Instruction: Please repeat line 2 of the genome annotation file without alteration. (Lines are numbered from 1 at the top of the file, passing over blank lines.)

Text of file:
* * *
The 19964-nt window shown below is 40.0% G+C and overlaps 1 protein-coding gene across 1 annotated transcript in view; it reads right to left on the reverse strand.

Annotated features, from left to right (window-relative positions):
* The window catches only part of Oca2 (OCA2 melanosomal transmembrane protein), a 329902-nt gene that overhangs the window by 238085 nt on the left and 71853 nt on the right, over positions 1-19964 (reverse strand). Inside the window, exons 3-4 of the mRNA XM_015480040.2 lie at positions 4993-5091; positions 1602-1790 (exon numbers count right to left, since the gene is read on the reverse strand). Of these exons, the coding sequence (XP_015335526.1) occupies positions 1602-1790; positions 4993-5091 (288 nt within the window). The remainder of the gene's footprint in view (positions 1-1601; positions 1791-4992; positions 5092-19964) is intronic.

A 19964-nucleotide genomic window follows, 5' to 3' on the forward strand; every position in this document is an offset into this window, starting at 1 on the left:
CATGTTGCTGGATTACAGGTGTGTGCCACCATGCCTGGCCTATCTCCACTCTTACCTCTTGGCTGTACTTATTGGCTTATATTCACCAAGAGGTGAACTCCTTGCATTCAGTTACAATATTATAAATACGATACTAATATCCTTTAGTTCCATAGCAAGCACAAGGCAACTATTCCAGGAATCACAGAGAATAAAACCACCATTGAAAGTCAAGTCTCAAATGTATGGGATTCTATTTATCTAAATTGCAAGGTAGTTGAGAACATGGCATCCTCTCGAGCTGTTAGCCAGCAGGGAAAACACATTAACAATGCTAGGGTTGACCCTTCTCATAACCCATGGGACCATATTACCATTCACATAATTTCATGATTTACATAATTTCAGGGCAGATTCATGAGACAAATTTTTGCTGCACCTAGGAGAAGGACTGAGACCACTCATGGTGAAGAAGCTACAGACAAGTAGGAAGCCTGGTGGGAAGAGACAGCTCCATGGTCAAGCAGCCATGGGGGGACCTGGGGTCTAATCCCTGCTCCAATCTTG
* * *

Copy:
Annotated features, from left to right (window-relative positions):